The Common Criteria Recognition Arrangement Participants listed below, greatly encouraged by the 'agreement in principle' reached by the CC Management Committee in respect of the updated CCRA, and the associated work of the CC Development Board editing group producing the draft process for the creation of collaborative Protection Profiles, have been considering how best to support the demand for progress on cPPs.
CESG is now able to Endorse Statements for the following collaborative Protection Profiles which can be found in "Downloads":
Full Drive Encryption – Authorisation Acquisition collaborative Protection Profile Version 1.0, dated 26 January 2015
Full Drive Encryption – Encryption Engine collaborative Protection Profile Version 1.0, dated 26 January 2015
Network Device collaborative Protection Profile Version 1.0, dated 26 January 2015
Stateful Traffic Filter Firewall collaborative Protection Profile Version 1.0, dated 26 January 2015
We have, as a first step, agreed to provide draft 'endorsement statements' for the following 'new style' national PPs most of which have been developed in a joint manner. We expect to be able to publish broadly similar formal endorsement statements as soon as the corresponding cPPs are produced.
Software Full Disk Encryption (U.S. Government Approved Protection Profile - Protection Profile for Software Full Disk Encryption Version 1.0)
Firewall Extended Package (U.S. Government Approved Protection Profile - Network Device Protection Profile (NDPP) Extended Package Stateful Traffic Filter Firewall Version 1.0)
Network Devices (U.S. Government Approved Protection Profile - Protection Profile for Network Devices Version 1.1)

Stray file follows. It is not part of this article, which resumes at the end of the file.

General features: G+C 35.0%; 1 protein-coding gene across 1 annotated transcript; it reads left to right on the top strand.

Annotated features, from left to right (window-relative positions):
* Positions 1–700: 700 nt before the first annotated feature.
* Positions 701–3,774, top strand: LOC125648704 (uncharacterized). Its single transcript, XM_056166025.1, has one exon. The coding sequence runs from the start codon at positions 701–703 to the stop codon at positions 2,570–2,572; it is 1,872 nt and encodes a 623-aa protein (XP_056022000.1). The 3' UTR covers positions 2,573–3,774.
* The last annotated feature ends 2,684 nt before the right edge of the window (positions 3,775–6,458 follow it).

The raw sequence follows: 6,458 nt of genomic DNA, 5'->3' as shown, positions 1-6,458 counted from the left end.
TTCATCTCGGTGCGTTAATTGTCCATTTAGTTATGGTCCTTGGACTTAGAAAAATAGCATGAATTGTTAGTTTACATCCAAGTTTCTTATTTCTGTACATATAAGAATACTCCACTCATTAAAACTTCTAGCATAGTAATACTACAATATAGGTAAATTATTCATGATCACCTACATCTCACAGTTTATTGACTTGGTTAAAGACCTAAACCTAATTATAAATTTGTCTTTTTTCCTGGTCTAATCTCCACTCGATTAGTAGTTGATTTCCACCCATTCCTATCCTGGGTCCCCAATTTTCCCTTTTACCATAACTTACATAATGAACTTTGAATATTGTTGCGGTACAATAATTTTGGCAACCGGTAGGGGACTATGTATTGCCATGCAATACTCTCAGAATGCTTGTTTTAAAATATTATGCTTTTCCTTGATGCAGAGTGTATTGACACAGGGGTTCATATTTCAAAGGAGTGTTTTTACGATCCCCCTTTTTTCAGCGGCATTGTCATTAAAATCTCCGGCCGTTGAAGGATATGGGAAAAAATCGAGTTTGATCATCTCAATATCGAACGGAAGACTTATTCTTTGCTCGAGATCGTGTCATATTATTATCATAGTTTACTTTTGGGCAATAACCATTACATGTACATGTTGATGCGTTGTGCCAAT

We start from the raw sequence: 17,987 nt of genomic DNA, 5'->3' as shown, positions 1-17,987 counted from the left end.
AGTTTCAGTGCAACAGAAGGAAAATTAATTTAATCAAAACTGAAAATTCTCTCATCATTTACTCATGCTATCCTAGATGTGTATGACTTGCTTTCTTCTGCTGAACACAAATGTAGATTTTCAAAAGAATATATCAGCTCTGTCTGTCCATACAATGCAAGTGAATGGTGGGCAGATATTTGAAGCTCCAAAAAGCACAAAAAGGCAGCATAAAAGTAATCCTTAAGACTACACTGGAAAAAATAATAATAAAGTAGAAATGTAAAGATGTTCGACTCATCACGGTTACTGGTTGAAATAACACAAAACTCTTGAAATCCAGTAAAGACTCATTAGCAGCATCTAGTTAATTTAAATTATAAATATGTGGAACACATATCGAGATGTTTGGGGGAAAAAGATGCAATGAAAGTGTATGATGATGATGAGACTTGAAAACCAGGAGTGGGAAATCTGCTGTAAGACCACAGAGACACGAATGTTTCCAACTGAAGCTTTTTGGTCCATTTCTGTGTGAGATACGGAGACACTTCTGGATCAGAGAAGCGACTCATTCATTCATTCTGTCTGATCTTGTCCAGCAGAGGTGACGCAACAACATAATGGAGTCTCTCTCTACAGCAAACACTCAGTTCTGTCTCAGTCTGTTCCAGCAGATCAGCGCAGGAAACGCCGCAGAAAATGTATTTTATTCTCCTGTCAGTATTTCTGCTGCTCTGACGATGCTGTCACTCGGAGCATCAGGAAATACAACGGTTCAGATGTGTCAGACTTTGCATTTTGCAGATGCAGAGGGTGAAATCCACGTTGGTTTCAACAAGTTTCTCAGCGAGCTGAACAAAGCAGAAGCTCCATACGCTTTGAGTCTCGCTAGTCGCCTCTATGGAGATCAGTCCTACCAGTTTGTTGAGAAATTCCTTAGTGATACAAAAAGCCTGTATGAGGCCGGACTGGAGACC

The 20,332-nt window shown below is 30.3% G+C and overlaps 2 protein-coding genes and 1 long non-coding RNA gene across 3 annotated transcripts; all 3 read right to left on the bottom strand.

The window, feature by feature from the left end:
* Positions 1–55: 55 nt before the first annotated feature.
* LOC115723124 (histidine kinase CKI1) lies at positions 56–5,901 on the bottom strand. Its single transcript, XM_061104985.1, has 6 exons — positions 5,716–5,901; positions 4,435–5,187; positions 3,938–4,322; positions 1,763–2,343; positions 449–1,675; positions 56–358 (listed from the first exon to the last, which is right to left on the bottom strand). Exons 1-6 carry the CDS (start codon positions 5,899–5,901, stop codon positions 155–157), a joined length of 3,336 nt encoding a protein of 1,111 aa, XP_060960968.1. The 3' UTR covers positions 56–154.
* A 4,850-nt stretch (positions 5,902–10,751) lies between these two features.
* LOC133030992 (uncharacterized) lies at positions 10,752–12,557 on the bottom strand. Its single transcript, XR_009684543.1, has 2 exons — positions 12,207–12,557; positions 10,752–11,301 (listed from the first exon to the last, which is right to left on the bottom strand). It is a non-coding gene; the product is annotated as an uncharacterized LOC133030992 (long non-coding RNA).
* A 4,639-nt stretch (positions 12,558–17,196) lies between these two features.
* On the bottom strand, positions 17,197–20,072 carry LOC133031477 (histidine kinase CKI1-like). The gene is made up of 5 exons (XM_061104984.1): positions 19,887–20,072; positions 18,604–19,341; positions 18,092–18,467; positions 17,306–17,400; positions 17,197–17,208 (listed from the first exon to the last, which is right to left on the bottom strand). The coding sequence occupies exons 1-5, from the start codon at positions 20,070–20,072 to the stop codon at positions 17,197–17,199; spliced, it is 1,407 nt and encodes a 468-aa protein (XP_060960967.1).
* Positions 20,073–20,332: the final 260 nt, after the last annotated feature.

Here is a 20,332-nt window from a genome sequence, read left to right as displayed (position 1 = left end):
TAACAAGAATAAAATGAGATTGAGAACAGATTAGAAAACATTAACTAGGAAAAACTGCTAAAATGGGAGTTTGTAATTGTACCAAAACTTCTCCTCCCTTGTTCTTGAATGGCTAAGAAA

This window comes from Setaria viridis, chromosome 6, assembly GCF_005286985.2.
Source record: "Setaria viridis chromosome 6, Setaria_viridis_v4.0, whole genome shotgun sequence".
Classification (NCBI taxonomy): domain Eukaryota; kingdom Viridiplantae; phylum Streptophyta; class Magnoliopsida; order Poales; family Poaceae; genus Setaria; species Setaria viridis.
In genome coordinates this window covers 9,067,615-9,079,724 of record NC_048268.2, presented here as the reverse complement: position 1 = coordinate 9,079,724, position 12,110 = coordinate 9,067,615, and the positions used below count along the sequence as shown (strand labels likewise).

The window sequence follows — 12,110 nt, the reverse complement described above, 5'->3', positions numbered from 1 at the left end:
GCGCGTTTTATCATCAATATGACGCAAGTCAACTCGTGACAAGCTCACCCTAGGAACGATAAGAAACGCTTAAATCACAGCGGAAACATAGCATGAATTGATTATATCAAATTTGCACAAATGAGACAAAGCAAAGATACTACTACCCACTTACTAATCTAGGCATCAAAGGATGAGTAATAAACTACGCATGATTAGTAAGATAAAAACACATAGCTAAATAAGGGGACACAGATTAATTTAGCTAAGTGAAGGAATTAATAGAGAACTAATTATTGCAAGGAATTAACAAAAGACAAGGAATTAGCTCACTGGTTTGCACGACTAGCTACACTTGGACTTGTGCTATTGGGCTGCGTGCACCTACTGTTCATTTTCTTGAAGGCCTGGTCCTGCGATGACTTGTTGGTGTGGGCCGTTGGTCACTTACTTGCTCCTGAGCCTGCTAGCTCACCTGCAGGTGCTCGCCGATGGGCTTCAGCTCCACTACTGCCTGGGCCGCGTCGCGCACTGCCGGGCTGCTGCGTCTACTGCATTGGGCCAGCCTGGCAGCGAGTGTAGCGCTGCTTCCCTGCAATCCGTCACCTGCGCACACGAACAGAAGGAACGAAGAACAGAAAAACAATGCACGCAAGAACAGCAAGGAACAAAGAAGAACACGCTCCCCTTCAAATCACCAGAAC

Mobile Devices Fundamentals (U.S. Government Approved Protection Profile - Protection Profile for Mobile Devices Version 1.0)
Mobile Device Management (U.S. Government Approved Protection Profile - Protection Profile for Mobile Device Management Systems Version 1.0)
Virtual Private Network Client (U.S. Government Approved Protection Profile - Protection Profile for IPsec Virtual Private Network (VPN) Clients Version 1.4)
Virtual Private Network Gateway - Extended Package (U.S. Government Approved Protection Profile - Network Device Protection Profile (NDPP) Extended Package VPN Gateway Version 1.1)
We will then work, together with any other interested CCRA participants, to take the first three technologies through the iTC/cPP process as it develops. The three were selected after a technical assessment of their level of complexity, priority, and match to available resources.
In parallel we will continue our ongoing support to the USB cPP development.
Our primary aims are to:
indicate our strong support for detailed, repeatable, achievable, transparent cPPs
produce a set of four cPPs (and associated supporting documents) as quickly as possible (expecting these to be completed before ICCC 2014)
help assess and characterise the cPP process using well-understood start points
create strong international Technical Communities in key areas to continue the development and maintenance of the cPPs etc.
Once these have been successfully produced, and lessons have been learned about the process, we will then apply our resources to other iTCs and cPPs. Of course other participants may, in the interim, be using the developing/completed iTC process for other technologies but resource constraints dictate that we are unlikely to participate beyond providing our position statements for these.